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15 Things You Didn't Know About The Tongue
Stick it out, roll it, lick a cone, taste something sweet, touch your nose. Is that all you can do with your tongue? This underappreciated organ has many talents that will have you drooling.
The longest tongue on record is 3.86 inches from tip to the back.
The widest tongue was 3.1 inches at its widest point.
Women have shorter tongues than men. The longest female tongue was 2.76 inches long.
Thomas Blackstone holds the record for the strongest tongue. He lifted a 24 lb 3 oz weight that was hooked through his tongue.
The blue whale has the largest tongue in the animal kingdom. It is the size of an elephant and weighs 5,400 lbs.
The five known tastes detected by taste buds are: Bitter, Sour, Salty, Sweet, and Umami.
Umami was identified in 1908 by a Japanese researcher and the chemical responsible for it is modosodium glutamate.
Tongue cleaning with a tongue scraper is proven to help prevent heart attacks, pneumonia, premature births, diabetes, osteoporosis, and infertility in men.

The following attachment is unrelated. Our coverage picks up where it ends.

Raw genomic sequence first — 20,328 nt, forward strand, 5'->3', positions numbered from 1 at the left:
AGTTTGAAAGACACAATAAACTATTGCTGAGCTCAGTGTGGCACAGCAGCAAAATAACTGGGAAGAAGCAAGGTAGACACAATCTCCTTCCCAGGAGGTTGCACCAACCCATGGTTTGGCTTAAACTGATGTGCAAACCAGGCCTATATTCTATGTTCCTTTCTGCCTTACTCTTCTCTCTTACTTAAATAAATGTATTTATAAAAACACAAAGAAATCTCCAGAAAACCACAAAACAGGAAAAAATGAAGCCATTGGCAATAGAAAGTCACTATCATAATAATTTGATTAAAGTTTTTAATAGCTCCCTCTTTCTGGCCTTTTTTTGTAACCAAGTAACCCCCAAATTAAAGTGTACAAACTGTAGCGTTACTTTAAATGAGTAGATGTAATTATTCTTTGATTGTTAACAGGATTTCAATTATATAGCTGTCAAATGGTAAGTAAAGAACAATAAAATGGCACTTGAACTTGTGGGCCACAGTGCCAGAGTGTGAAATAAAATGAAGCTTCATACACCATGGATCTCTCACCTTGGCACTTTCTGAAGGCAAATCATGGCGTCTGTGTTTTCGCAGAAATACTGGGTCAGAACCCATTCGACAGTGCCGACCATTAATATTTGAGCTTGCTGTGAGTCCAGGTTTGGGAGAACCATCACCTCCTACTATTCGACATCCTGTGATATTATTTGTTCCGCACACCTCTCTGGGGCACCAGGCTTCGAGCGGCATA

The saying "cat got your tongue" originated 2500 years ago in ancient Assyria where conquered soldiers and criminals had their tongues cut out and fed to the king's cats.
Because it comes in different shapes and can have a variable number of taste buds, the human tongue imprint is as unique as a fingerprint.
The hardest tongue twister in the English language (according to Guinness World Records) is "The sixth sick sheikh's sixth sheep's sick."
It takes 25,000 more molecules to determine the taste of something than than it does to smell it.
Taste buds only react to chemicals that dissolve in water. This is why we get salty tastes first because salt dissolves rapidly.
The average person has 10,000 taste buds, with 2,000 of those under the tongue, inside the cheeks, on the roof of the mouth and on the lips.
There are more than 600 different types of bacteria in the mouth and a millimeter of saliva contains 1,000,000 of them.
A single taste bud contains 50-100 taste cells. While one cell can have multiple types of sensors for tastes, no single cell can identify both sweet and bitter.
Contrary to popular belief, tests on identical twins have proven that the ability to roll one's tongue into a tube shape is not a genetic trait.
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